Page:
Tantawangalo illegal logging claims denied; EPA to investigate

STALLED: Members of South East Forest Rescue (SEFR) prevented Forestry Corporation NSW logging in Tantawangalo State Forest on Tuesday.
STALLED: Members of South East Forest Rescue (SEFR) prevented Forestry Corporation NSW logging in Tantawangalo State Forest on Tuesday.

Claims of illegal state forest logging will be investigated by the EPA next week, but have been denied by Forestry Corporation of NSW.

A spokesperson for activists who attended Tantawangalo State Forest on Tuesday, November 22, said they were “99 per cent” sure logging was occurring within a rocky outcrop exclusion zone.

Forestry Corporation production supervisor for Eden Amba Addinsall said the state-owned enterprise was “confident” all rocky outcrops within the compartment were being protected, yet did concede the interpretation surrounding the Threatened Species Licence for such areas is an issue.

“We are working with the EPA to make it less subjective,” she said.

Ms Addinsall also confirmed the enterprise is currently facing court action over alleged illegal practices in Glenbog State Forest.

A spokesperson for the activists said NSW Police Rescue arrived at the forest on Tuesday evening to free logging machinery attached by three steel cables, and all, including a “tree sitter”, left shortly after.

President of the National Parks Association (NPA) of NSW Far South Coast branch David Gallan said the 2019 and 2021 expiry of two Regional Forest Agreements covering the south east offer an opportunity to provide long-term job security to forestry workers, conserve biodiversity, and “end the long running conflict between the forest industry and conservationists”.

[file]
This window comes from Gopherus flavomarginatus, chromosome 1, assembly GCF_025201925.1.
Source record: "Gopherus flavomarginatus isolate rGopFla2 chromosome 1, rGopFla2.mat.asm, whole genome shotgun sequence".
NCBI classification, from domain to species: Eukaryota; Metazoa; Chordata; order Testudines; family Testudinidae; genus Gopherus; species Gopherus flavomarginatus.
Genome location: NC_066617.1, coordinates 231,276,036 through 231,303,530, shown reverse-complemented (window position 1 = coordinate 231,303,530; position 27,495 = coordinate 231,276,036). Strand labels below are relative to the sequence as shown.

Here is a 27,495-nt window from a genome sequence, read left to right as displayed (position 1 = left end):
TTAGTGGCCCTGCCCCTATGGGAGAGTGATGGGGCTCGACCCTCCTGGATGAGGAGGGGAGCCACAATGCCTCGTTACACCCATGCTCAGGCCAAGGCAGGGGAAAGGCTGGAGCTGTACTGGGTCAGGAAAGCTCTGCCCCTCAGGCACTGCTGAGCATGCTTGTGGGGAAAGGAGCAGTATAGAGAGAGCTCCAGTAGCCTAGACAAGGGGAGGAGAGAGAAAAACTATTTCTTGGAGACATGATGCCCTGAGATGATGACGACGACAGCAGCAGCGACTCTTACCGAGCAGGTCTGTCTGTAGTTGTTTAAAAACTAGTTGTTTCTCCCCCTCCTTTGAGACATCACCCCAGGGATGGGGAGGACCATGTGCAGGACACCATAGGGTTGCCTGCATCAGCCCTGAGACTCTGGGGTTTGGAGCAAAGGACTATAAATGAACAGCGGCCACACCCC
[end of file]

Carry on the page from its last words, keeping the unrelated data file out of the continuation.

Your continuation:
“After nearly 40 years of forest conflict it’s high time we looked for a new solution,” he said.

Dr Bronte Somerset, spokesperson for conservation group Great Southern Forest, said greater economic potential could be found in using the region for carbon capture and sequestration.

“The NPA plan, that would reserve over 400,000ha of native forest for carbon storage instead of logging, is a paradigm shift in forest conservation in the south east of New South Wales,” she said.

“Conflict in our native forests seems intractable and completely entrenched, yet a viable solution is sitting right under the NSW Government’s nose – the natural capital asset of carbon.”